”Italy and expatriates go together like peanut butter and jelly. So it’s not surprising that Rome has attracted more than its fair share of writers–English, German, American, and otherwise–who have found both artistic inspiration and a temporary home in the Eternal City.”
”IF God compel thee to this destiny,
To die alone, with none beside thy bed
To ruffle round with sobs thy last word said
And mark with tears the pulses ebb from thee,–
Pray then alone, ‘ O Christ, come tenderly !
By thy forsaken Sonship in the red
Drear wine-press,–by the wilderness out-spread,–
And the lone garden where thine agony
Fell bloody from thy brow,–by all of those
Permitted desolations, comfort mine !
No earthly friend being near me, interpose
No deathly angel ‘twixt my face aud thine,
But stoop Thyself to gather my life’s rose,
And smile away my mortal to Divine ! ” ( Elizabeth Barrett Browning, A Thought For a Lonely Death Bed )
”So Robert Browning and Elizabeth Barrett have gone off together!” wrote Wordsworth in 1846 when he was told that the two poets had eloped to Italy. ”It is to be hoped they can understand each other, for no one else can.” Apparently they did, for their life was happy, and they found themselves admired and welcomed wherever they traveled.
They first went to Pisa and then to Florence, where they lived for a time in rooms adorned with a portrait of Dante and a cast of Keats’s death mask. They had come to Italy hoping to restore Elizabeth’s faltering health; soon, instead of being confined to a parlor sofa, she was able to go mountain climbing. They spent the next ten years in Italy, mostly in Florence. But there were occasional stays in Rome, where the Brownings enjoyed the company of such luminaries as Thackeray, Hans Christian Anderson, and their friend William Wetmore Story. The city itself figures in several of Browning’s poems, the most famous of which is ”The Bishop Orders his Tomb in St. Praxed’s” Naturally enough, the poem is about death.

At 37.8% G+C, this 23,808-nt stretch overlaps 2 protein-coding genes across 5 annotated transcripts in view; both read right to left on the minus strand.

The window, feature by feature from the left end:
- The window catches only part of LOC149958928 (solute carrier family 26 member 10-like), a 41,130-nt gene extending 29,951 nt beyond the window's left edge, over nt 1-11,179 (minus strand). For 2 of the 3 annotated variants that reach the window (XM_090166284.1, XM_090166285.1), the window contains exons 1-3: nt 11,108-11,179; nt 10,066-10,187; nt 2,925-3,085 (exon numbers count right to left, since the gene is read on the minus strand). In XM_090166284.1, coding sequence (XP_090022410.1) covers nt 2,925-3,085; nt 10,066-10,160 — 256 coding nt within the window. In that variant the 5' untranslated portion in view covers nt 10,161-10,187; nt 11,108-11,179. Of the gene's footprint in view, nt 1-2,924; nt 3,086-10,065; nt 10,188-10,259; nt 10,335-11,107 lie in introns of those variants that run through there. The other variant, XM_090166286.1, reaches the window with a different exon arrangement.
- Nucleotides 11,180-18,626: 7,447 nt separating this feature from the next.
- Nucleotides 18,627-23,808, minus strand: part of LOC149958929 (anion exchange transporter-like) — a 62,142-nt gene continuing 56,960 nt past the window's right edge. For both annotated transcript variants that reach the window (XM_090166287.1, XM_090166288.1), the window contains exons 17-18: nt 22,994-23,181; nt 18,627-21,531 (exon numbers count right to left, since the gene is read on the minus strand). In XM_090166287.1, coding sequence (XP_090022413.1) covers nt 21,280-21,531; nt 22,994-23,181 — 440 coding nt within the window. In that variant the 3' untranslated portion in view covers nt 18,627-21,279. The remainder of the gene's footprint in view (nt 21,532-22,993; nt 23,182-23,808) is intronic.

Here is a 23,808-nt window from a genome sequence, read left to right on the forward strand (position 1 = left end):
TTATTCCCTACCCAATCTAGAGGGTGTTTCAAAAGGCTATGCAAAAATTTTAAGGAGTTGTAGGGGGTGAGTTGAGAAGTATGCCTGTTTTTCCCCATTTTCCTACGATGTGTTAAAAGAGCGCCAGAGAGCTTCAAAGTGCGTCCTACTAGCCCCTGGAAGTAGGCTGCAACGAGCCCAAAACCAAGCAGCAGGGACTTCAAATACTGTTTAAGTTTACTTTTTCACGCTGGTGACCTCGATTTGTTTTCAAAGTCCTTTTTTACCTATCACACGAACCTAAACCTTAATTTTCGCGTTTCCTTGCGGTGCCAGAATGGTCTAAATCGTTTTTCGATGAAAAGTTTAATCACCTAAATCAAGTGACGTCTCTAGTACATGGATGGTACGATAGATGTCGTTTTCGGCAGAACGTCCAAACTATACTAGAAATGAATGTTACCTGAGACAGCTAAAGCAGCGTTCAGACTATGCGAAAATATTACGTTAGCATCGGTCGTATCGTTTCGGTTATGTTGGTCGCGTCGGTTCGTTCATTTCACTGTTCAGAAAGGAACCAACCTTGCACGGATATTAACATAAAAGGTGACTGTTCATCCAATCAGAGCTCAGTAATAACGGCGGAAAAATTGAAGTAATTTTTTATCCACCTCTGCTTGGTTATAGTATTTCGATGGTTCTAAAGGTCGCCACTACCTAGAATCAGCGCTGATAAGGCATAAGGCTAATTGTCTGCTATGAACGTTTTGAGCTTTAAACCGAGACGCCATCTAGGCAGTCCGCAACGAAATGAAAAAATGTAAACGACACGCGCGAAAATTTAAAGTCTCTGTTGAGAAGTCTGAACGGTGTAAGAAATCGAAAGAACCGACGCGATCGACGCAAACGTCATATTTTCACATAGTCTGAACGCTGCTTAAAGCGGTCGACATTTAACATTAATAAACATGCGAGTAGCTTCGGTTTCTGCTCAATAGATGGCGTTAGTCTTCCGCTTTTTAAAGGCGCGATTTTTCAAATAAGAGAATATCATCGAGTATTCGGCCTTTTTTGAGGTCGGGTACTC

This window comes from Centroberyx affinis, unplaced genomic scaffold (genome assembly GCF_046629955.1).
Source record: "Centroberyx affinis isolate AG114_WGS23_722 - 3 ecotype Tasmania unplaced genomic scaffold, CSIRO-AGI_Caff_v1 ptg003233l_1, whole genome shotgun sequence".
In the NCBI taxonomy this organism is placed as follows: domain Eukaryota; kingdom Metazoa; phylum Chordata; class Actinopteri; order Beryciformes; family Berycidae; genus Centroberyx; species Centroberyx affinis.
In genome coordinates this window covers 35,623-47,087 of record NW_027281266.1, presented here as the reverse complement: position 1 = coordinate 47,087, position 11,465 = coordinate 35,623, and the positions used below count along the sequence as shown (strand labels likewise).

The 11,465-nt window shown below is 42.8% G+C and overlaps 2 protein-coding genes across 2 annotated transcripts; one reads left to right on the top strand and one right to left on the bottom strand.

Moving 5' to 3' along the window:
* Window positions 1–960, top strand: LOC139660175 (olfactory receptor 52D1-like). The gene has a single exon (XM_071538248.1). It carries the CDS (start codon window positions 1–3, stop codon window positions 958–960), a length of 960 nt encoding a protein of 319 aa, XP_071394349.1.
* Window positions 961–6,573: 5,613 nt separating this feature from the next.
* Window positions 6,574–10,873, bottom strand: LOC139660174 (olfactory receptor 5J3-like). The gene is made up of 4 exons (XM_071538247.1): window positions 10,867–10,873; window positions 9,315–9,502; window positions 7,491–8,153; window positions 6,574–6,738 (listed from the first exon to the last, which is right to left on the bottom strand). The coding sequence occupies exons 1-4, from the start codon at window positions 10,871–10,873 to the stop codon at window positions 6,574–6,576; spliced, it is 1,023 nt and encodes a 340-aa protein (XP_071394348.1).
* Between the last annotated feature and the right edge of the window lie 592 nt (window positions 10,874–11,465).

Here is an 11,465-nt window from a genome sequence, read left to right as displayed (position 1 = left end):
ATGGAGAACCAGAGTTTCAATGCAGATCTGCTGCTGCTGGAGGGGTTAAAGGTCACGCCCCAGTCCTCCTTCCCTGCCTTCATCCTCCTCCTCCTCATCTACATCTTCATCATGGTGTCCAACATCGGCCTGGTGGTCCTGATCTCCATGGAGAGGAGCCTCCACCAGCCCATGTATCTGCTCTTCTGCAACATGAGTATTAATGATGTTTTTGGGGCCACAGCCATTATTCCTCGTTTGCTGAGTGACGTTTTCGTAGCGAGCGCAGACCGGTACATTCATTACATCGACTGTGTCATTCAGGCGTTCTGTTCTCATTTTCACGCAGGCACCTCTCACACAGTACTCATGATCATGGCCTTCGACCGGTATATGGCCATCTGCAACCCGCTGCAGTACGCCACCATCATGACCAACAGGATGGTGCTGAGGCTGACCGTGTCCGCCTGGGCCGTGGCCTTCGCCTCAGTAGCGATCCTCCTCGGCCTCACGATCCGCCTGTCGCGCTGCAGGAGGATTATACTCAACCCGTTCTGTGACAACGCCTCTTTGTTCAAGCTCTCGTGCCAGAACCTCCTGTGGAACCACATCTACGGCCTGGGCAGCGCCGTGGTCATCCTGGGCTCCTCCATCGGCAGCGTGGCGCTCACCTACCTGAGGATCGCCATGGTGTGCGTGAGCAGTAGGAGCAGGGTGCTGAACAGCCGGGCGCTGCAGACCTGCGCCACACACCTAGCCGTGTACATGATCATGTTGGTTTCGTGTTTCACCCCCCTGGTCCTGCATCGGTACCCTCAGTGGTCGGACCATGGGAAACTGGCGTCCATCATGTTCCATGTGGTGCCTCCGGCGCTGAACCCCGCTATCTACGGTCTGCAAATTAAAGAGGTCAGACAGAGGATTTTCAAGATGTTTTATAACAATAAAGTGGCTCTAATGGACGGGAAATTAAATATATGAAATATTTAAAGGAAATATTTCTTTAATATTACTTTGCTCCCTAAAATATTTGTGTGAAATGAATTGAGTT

The life of the two lovers was idyllic, except for their continued worries about Elizabeth’s health and that of their young son, whose nickname was, aptly enough, ”Pen”, ”a poetical child” , his mother called him in a letter to a friend from Rome. In the letter she proclaimed her thankfulness that, despite her fears, the little boy ” had not dropped a single rose-leaf from his cheeks”. Eventually, back in Rome during the last winter of her life, she was dropping her own rose leaves. During that winter Elizabeth was grieving over the recent death of her sister in London. While Browning went for long walks beside the Tiber, she would rest indoors, waiting impatiently for him to come home, and when he did, would nag him gently for not spending more time at home writing.
Tennyson spent a certain part of each day rigidly devoted to nothing but work, she reminded him; why couldn’t Browning? By the end of the winter, Browning was forced to cooperate, for Elizabeth had entered the final stages of her illnes. Unlike Keats,she had enough strength to leave the city, and on June 4, 1861, the couple started out for Florence. By the end of the month she was dead.